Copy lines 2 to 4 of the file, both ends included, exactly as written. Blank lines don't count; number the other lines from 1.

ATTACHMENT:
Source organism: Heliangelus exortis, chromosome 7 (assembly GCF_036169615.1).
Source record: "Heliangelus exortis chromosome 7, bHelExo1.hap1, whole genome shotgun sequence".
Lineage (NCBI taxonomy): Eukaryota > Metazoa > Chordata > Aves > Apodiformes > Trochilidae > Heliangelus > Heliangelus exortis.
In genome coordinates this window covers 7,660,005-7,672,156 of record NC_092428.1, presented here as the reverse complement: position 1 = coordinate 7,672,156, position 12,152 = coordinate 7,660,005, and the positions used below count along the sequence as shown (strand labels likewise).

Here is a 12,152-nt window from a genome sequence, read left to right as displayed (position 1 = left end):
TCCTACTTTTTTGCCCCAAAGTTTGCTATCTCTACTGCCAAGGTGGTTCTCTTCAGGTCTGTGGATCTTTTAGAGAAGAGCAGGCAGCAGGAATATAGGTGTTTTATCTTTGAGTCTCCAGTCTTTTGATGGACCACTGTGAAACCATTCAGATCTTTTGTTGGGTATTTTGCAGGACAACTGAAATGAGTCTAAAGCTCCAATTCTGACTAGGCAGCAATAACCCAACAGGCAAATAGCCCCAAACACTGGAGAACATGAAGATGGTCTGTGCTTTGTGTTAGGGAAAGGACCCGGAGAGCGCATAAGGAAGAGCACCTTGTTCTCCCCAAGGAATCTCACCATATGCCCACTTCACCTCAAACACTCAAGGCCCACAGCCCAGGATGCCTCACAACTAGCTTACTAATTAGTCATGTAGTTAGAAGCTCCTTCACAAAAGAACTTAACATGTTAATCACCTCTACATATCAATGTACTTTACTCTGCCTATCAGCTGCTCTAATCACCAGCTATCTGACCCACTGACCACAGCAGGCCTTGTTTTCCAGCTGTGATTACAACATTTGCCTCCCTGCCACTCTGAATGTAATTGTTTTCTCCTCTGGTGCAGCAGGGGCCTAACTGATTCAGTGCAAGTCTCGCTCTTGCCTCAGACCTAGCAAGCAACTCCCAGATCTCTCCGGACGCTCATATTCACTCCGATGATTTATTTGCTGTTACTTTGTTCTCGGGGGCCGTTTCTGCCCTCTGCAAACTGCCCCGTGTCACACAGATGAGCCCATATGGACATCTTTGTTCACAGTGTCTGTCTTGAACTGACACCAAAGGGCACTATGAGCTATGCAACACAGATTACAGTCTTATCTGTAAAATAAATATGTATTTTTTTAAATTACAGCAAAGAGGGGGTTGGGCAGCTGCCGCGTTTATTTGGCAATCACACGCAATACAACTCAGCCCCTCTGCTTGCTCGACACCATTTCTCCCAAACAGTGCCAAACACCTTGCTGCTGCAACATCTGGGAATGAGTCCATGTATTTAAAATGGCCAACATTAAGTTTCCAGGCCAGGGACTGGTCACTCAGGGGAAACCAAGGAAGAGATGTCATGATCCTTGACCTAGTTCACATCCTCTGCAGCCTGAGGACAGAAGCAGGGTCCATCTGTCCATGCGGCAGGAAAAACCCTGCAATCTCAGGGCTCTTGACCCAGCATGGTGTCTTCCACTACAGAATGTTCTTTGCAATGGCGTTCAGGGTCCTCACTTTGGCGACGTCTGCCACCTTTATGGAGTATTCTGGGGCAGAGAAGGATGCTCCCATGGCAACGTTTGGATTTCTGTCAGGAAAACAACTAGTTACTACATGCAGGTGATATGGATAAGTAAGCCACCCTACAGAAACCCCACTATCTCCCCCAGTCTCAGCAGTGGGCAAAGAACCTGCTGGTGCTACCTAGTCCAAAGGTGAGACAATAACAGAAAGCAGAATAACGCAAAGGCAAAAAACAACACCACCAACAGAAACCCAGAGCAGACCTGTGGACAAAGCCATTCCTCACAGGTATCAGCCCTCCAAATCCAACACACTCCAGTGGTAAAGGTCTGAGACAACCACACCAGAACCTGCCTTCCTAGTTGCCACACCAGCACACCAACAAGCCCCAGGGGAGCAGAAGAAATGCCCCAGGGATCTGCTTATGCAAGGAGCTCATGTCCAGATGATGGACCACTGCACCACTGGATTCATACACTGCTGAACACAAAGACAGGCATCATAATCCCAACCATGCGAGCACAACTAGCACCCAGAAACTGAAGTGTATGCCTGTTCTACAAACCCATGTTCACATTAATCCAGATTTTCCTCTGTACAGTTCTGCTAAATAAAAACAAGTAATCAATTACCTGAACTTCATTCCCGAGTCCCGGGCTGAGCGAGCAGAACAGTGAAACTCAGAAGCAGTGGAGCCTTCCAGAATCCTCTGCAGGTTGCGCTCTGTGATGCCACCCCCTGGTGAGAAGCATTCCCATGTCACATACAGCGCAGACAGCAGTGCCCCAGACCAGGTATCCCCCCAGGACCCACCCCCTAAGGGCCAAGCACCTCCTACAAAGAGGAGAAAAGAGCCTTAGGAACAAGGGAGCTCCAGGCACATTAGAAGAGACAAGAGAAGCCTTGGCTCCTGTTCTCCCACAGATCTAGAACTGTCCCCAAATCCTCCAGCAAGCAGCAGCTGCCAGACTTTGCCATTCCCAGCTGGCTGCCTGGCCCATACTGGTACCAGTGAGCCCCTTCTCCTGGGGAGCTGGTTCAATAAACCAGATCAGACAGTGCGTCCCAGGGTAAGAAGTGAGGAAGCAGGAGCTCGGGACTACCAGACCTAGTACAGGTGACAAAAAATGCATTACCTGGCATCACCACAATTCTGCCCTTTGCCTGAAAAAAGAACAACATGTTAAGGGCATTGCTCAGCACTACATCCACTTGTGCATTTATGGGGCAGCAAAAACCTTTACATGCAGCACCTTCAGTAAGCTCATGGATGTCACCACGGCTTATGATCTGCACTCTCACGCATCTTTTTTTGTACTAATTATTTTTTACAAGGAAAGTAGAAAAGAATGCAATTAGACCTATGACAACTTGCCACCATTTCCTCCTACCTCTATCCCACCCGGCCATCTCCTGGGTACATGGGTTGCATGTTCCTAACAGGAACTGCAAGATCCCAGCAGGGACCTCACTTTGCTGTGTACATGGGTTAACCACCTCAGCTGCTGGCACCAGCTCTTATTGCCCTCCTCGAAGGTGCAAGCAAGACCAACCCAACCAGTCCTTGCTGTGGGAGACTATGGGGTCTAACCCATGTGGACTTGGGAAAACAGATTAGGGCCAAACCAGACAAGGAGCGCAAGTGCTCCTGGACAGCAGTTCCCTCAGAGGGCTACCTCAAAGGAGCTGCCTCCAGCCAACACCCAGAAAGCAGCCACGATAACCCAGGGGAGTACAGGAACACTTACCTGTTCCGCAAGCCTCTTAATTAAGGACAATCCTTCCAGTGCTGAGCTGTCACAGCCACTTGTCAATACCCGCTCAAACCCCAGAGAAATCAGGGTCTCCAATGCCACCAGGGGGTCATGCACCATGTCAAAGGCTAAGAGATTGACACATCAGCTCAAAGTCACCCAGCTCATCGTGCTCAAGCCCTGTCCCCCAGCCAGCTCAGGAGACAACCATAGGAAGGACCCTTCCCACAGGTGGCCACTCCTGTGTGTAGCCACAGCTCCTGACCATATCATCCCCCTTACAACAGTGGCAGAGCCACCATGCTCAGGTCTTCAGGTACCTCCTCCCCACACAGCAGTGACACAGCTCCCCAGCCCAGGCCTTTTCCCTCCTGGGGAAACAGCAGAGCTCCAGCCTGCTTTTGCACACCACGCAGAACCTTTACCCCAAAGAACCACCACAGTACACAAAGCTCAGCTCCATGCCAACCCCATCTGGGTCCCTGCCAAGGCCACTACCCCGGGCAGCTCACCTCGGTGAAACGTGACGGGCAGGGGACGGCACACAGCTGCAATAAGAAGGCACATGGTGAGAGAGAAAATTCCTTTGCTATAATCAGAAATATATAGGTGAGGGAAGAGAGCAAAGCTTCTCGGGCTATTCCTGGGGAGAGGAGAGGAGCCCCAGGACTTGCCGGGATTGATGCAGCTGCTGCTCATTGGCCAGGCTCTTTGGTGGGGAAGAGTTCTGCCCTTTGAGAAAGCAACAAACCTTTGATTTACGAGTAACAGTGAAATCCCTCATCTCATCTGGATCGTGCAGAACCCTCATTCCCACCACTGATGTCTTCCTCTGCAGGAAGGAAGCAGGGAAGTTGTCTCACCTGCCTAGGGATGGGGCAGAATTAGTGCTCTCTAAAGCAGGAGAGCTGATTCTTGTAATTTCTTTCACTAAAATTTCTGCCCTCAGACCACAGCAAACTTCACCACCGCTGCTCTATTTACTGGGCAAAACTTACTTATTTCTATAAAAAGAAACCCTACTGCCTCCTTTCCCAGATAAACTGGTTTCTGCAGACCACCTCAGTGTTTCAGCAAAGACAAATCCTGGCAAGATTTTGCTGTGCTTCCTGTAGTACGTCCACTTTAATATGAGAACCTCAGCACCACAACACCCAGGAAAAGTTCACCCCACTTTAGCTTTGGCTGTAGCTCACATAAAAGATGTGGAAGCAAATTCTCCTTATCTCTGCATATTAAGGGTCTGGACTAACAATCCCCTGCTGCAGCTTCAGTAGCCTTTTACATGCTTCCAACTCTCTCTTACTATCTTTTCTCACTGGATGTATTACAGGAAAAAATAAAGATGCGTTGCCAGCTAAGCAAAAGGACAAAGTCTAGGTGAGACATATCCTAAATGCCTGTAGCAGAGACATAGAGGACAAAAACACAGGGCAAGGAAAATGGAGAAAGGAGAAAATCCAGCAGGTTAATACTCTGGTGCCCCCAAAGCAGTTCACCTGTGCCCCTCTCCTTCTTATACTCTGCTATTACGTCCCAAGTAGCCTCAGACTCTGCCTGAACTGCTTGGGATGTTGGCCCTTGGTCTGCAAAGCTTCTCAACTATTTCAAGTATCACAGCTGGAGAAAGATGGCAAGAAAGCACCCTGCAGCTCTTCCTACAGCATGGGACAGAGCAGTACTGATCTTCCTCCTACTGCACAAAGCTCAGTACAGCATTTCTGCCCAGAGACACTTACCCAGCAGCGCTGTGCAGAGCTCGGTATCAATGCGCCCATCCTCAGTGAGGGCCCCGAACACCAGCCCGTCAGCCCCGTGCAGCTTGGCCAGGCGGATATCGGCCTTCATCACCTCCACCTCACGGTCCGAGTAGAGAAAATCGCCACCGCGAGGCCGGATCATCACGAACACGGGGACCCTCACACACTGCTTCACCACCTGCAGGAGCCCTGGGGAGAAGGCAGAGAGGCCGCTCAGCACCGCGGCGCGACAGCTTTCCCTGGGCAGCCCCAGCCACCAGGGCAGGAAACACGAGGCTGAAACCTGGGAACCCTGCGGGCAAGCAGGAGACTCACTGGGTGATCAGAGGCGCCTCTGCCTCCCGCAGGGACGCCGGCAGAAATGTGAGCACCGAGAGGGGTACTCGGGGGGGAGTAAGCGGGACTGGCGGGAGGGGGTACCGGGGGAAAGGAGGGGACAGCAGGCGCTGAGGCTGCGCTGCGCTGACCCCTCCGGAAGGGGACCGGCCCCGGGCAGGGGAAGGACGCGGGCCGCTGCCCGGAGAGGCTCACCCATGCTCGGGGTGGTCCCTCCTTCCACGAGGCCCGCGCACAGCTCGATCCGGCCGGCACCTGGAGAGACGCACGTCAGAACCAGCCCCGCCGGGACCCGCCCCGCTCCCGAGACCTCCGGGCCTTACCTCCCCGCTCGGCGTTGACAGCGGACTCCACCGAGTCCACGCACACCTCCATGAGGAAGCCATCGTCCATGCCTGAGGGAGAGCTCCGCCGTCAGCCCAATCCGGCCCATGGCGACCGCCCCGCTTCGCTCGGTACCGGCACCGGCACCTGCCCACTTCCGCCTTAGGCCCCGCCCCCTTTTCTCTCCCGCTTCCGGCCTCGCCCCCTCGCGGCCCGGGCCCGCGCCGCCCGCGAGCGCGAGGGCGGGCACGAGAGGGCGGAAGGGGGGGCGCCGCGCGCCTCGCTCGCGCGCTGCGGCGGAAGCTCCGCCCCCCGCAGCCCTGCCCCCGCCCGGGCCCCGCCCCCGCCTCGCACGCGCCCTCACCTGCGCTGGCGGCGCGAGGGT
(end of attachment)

Source record: "Heliangelus exortis chromosome 7, bHelExo1.hap1, whole genome shotgun sequence".
Lineage (NCBI taxonomy): Eukaryota > Metazoa > Chordata > Aves > Apodiformes > Trochilidae > Heliangelus > Heliangelus exortis.
In genome coordinates this window covers 7,660,005-7,672,156 of record NC_092428.1, presented here as the reverse complement: position 1 = coordinate 7,672,156, position 12,152 = coordinate 7,660,005, and the positions used below count along the sequence as shown (strand labels likewise).